Let’s Hear It for the Caretakers

You don’t need to wear a cape to be a super hero. You don’t personally need to struggle with chronic illness to be a rock for someone else. But you need a lot of heart, patience and compassion. Oftentimes as patients, we are so focused on feeling sick and get so focused on our own misery, that we neglect to think about what it’s like for our healthy caretakers.

Each tough day, flare-up, hospitalization and recovery is tough on us.

But it’s also tough on the people who are by our side day in and day out, holding our hands and helping us stand when we’re literally and figuratively too weak to stand on our own.

I think of my husband Bobby, who’s never once complained in the middle of the night as we sit in the ER for hours and he’s hunched over my hospital bed, exhausted but still holding onto my hand. I think of all the times he’s slept on a hospital cot, showered in a hospital bathroom and eaten hospital food for days on end. I think about all the times he’s watched me while I do my Humira injection and cheered me on. All the times I’ve had to hand over our son to finish a feeding because I had to make a mad dash for the bathroom. All the times he’s had to rub my back or my stomach as I tell him, “I don’t feel well.

It must get really old being the caretaker.

It’s certainly not for everyone. It’s not always easy to find a “Bobby”… but, they are out there. The kind of person who brings your meds to you on a paper towel, because you’re too lazy to get off the couch after a long day. The guy who brings you water and a pain pill in the middle of the night when you wake him up and tell him something is not okay. The kind of partner in crime who fasts for a colonoscopy with you and refuses to eat in front of you the days leading up.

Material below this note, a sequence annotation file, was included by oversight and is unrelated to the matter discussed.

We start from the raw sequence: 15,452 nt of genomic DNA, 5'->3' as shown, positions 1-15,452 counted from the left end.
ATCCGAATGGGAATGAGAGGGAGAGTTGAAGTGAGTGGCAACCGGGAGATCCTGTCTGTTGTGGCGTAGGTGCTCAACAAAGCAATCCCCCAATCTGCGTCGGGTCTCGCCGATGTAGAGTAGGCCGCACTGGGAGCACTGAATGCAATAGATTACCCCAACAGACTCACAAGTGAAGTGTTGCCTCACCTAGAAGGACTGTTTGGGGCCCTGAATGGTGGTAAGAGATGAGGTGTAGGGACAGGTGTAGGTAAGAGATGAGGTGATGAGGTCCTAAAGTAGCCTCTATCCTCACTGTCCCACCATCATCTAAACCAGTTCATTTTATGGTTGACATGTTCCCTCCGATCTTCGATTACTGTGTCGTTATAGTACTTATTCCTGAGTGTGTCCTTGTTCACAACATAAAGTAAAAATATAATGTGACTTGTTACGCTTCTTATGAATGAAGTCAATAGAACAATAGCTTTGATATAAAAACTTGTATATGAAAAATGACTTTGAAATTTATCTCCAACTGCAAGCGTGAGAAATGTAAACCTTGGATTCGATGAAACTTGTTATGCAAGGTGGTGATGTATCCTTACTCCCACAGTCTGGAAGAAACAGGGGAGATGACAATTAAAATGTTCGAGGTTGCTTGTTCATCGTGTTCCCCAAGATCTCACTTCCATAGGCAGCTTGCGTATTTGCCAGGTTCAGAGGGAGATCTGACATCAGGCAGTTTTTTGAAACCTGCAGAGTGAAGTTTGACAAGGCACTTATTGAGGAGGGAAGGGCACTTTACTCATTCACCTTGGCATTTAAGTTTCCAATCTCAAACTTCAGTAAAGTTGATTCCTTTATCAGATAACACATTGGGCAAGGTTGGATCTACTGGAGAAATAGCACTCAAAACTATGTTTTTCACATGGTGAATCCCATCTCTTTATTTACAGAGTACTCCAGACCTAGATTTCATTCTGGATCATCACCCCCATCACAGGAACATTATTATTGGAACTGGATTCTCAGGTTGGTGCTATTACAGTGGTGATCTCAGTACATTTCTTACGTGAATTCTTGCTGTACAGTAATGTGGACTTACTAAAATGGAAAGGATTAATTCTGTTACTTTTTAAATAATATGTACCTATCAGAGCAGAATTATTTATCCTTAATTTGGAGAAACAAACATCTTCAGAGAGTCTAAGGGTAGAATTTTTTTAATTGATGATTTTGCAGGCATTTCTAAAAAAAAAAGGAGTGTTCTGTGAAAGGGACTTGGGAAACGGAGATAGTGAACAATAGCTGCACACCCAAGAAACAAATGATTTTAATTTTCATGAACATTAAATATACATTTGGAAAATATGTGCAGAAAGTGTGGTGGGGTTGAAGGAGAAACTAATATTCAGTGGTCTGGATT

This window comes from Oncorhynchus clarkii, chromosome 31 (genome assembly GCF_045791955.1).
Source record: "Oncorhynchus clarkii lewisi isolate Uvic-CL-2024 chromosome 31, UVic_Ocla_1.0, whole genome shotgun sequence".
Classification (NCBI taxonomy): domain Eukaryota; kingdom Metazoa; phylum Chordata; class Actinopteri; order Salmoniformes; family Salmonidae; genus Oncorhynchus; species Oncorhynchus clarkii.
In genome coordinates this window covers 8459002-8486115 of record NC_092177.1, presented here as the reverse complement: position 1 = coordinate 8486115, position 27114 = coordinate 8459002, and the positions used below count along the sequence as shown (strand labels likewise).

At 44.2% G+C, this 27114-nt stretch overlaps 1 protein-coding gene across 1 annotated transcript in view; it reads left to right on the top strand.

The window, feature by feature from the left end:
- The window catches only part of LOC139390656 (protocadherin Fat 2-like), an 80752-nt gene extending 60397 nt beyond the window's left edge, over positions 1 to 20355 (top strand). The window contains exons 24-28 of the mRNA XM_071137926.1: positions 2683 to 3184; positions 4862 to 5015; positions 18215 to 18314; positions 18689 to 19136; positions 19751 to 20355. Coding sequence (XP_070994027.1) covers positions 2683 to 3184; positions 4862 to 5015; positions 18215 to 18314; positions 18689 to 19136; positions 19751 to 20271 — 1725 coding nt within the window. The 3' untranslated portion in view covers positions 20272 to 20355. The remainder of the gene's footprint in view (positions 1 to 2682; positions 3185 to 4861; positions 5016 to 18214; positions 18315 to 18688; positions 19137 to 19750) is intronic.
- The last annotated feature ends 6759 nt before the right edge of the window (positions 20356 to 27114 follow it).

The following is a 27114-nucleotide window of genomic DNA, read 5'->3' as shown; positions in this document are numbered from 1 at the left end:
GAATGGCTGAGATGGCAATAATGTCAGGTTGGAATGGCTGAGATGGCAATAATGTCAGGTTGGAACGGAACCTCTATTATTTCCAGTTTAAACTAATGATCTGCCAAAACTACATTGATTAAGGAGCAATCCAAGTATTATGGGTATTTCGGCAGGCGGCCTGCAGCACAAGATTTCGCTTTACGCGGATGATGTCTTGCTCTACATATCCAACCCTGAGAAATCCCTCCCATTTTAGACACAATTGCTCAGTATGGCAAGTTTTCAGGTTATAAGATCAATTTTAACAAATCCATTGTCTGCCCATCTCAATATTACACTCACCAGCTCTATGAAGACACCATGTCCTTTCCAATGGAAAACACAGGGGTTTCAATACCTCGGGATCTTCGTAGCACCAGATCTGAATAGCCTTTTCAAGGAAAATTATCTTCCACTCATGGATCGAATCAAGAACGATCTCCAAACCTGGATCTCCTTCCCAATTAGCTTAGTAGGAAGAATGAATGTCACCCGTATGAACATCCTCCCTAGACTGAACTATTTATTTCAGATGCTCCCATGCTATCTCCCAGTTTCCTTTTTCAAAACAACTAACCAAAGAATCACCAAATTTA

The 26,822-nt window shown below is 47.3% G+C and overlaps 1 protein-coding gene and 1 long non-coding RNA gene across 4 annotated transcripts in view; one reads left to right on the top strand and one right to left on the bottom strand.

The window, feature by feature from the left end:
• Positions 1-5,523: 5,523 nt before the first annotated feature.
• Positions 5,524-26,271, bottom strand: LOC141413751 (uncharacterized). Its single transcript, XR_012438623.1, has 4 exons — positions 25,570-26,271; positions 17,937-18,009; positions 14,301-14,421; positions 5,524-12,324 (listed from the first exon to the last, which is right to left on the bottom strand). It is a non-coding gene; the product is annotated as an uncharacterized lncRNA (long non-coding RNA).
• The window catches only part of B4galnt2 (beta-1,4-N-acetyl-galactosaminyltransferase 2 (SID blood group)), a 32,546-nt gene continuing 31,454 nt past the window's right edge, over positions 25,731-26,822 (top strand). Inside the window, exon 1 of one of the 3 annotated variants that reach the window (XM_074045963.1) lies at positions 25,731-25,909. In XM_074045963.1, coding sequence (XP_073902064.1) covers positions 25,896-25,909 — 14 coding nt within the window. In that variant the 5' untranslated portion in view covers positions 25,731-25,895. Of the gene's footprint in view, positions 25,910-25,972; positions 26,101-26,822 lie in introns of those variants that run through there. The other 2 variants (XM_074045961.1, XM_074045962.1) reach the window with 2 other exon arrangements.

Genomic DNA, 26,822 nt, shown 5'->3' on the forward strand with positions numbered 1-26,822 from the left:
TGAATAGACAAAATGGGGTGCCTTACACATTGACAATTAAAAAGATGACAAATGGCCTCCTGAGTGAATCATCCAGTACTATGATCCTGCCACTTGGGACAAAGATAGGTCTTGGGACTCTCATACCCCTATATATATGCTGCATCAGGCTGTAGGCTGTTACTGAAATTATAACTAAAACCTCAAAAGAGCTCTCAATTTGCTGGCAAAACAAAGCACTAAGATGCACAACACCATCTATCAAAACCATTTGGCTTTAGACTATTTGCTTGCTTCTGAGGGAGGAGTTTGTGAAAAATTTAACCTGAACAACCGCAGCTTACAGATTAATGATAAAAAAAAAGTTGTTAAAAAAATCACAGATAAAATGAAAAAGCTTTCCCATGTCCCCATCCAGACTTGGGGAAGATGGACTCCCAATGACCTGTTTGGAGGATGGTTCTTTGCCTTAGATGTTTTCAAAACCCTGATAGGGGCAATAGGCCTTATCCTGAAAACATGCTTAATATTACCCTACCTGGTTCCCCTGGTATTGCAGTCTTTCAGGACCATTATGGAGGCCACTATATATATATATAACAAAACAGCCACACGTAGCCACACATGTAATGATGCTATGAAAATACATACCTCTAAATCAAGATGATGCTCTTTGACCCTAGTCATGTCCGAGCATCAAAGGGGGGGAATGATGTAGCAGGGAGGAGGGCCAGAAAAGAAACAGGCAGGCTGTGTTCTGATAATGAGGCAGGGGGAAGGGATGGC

It doesn’t matter the hour of time or day of the week, it’s comforting when you have a caretaker who puts your needs first, all of the time. It also can make you feel guilty. I know there is no way possible I could ever re-pay my husband for the countless days and years he’s been there – researching treatment plans, attending doctor appointments, going to Crohn’s and Colitis events with a smile on the weekends and just being there no matter what comes my way.

It’s important to be an advocate for ourselves, but it’s incredibly helpful to have someone in your corner every step of the way.

Crohn’s can be isolating, it’s easy to cancel plans and be alone because you don’t want to burden anyone with your situation. But why do that to yourself? You are worthy and there are many people out there with compassionate hearts who will love you for everything you are–incredibly a chronic illness patient.

So for all your caretakers out there–we probably don’t say it enough, but, thank you. Thank you for being our heroes and reminding us we are stronger than we think. Thank you for your tireless efforts to bring normalcy, joy and love to our lives. Your efforts are always recognized, whether we verbalize it or not. Amazing caretakers are the best medicine of all.

This article represents the opinions, thoughts, and experiences of the author; none of this content has been paid for by any advertiser. The InflammatoryBowelDisease.net team does not recommend or endorse any products or treatments discussed herein. Learn more about how we maintain editorial integrity here.

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